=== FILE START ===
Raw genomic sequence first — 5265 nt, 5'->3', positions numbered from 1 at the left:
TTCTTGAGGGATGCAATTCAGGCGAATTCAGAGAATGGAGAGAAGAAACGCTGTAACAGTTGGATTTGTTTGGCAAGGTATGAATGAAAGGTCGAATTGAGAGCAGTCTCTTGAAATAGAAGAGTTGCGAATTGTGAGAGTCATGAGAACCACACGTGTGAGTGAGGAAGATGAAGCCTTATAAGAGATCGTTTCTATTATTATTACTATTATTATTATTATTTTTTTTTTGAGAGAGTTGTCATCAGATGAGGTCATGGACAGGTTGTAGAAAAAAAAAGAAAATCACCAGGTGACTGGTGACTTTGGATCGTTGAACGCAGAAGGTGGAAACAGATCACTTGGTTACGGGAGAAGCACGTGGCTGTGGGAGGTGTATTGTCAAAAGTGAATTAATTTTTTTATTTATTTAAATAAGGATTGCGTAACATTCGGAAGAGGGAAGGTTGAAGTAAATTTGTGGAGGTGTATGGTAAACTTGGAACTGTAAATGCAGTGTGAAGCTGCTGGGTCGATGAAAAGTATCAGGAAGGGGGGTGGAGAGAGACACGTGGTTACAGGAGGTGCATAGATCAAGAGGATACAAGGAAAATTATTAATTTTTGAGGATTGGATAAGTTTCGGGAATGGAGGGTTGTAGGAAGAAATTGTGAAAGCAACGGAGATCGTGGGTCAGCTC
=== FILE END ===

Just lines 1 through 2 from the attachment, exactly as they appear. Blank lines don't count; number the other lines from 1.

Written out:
Raw genomic sequence first — 5265 nt, 5'->3', positions numbered from 1 at the left:
TTCTTGAGGGATGCAATTCAGGCGAATTCAGAGAATGGAGAGAAGAAACGCTGTAACAGTTGGATTTGTTTGGCAAGGTATGAATGAAAGGTCGAATTGAGAGCAGTCTCTTGAAATAGAAGAGTTGCGAATTGTGAGAGTCATGAGAACCACACGTGTGAGTGAGGAAGATGAAGCCTTATAAGAGATCGTTTCTATTATTATTACTATTATTATTATTATTTTTTTTTTGAGAGAGTTGTCATCAGATGAGGTCATGGACAGGTTGTAGAAAAAAAAAGAAAATCACCAGGTGACTGGTGACTTTGGATCGTTGAACGCAGAAGGTGGAAACAGATCACTTGGTTACGGGAGAAGCACGTGGCTGTGGGAGGTGTATTGTCAAAAGTGAATTAATTTTTTTATTTATTTAAATAAGGATTGCGTAACATTCGGAAGAGGGAAGGTTGAAGTAAATTTGTGGAGGTGTATGGTAAACTTGGAACTGTAAATGCAGTGTGAAGCTGCTGGGTCGATGAAAAGTATCAGGAAGGGGGGTGGAGAGAGACACGTGGTTACAGGAGGTGCATAGATCAAGAGGATACAAGGAAAATTATTAATTTTTGAGGATTGGATAAGTTTCGGGAATGGAGGGTTGTAGGAAGAAATTGTGAAAGCAACGGAGATCGTGGGTCAGCTC